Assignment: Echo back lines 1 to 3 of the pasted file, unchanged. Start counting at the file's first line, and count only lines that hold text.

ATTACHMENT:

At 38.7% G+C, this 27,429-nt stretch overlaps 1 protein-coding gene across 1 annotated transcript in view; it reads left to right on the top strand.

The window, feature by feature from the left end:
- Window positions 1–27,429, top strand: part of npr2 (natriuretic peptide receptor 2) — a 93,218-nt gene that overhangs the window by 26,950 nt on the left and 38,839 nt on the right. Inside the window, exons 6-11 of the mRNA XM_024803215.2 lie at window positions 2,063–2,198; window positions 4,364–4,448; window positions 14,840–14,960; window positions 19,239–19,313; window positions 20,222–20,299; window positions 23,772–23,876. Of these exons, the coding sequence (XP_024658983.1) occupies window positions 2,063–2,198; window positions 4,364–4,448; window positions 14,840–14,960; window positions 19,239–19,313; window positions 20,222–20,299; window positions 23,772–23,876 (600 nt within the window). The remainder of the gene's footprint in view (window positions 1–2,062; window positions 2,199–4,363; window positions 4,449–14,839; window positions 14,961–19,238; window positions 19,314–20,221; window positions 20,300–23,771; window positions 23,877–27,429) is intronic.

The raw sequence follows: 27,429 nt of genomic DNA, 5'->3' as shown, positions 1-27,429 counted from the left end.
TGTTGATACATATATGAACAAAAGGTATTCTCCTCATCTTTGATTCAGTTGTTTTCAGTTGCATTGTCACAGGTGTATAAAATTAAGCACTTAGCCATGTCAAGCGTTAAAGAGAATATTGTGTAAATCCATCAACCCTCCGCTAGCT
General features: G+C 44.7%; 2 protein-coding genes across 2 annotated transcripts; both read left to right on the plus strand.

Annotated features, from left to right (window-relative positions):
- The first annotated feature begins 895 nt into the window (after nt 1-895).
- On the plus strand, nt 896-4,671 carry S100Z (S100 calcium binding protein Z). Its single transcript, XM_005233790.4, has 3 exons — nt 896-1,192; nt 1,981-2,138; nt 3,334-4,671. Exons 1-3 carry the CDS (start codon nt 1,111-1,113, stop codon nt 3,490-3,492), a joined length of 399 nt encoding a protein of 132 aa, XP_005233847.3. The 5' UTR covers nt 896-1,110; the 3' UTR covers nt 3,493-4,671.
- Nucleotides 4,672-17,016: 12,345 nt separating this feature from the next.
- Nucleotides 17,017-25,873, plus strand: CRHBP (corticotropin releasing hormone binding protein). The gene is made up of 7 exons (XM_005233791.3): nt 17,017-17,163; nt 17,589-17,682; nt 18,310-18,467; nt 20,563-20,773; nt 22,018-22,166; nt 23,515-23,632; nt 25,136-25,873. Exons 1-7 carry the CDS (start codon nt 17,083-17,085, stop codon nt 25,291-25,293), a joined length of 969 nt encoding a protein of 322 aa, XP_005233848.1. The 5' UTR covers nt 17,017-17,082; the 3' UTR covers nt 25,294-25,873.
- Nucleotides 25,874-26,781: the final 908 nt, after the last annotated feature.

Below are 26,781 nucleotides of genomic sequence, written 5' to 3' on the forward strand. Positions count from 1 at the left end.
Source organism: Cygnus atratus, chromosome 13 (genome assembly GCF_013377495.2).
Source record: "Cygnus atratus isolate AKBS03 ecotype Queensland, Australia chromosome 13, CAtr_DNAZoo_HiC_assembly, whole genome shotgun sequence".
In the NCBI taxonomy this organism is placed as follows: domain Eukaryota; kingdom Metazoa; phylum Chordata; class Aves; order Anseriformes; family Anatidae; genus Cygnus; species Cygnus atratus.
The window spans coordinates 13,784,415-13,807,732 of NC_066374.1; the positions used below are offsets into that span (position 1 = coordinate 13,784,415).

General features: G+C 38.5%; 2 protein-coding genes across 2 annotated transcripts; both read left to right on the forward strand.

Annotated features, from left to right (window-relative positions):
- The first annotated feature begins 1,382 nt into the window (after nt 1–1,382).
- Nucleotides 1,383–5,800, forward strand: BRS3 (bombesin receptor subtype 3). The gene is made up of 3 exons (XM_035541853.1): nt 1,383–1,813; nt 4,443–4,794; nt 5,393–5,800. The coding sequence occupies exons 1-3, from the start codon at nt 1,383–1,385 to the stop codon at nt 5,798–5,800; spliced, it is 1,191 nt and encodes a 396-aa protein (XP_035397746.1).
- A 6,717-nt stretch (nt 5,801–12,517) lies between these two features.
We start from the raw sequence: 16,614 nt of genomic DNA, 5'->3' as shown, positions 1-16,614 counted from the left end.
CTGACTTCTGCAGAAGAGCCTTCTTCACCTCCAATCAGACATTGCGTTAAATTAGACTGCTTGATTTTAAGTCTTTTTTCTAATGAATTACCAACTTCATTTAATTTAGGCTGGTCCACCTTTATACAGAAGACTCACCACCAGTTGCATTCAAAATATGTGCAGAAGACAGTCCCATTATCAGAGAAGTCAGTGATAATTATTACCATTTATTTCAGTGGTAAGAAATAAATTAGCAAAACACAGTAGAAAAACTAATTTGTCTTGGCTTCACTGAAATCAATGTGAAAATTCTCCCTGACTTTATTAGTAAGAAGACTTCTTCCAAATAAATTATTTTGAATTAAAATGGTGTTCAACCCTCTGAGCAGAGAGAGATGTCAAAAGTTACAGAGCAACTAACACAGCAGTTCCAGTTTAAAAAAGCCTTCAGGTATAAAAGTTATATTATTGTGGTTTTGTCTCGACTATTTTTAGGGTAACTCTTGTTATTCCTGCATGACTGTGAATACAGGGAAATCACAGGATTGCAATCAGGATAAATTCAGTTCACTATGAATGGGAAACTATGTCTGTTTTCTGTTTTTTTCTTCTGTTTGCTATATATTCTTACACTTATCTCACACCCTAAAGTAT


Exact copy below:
At 38.7% G+C, this 27,429-nt stretch overlaps 1 protein-coding gene across 1 annotated transcript in view; it reads left to right on the top strand.

The window, feature by feature from the left end:
- Window positions 1–27,429, top strand: part of npr2 (natriuretic peptide receptor 2) — a 93,218-nt gene that overhangs the window by 26,950 nt on the left and 38,839 nt on the right. Inside the window, exons 6-11 of the mRNA XM_024803215.2 lie at window positions 2,063–2,198; window positions 4,364–4,448; window positions 14,840–14,960; window positions 19,239–19,313; window positions 20,222–20,299; window positions 23,772–23,876. Of these exons, the coding sequence (XP_024658983.1) occupies window positions 2,063–2,198; window positions 4,364–4,448; window positions 14,840–14,960; window positions 19,239–19,313; window positions 20,222–20,299; window positions 23,772–23,876 (600 nt within the window). The remainder of the gene's footprint in view (window positions 1–2,062; window positions 2,199–4,363; window positions 4,449–14,839; window positions 14,961–19,238; window positions 19,314–20,221; window positions 20,300–23,771; window positions 23,877–27,429) is intronic.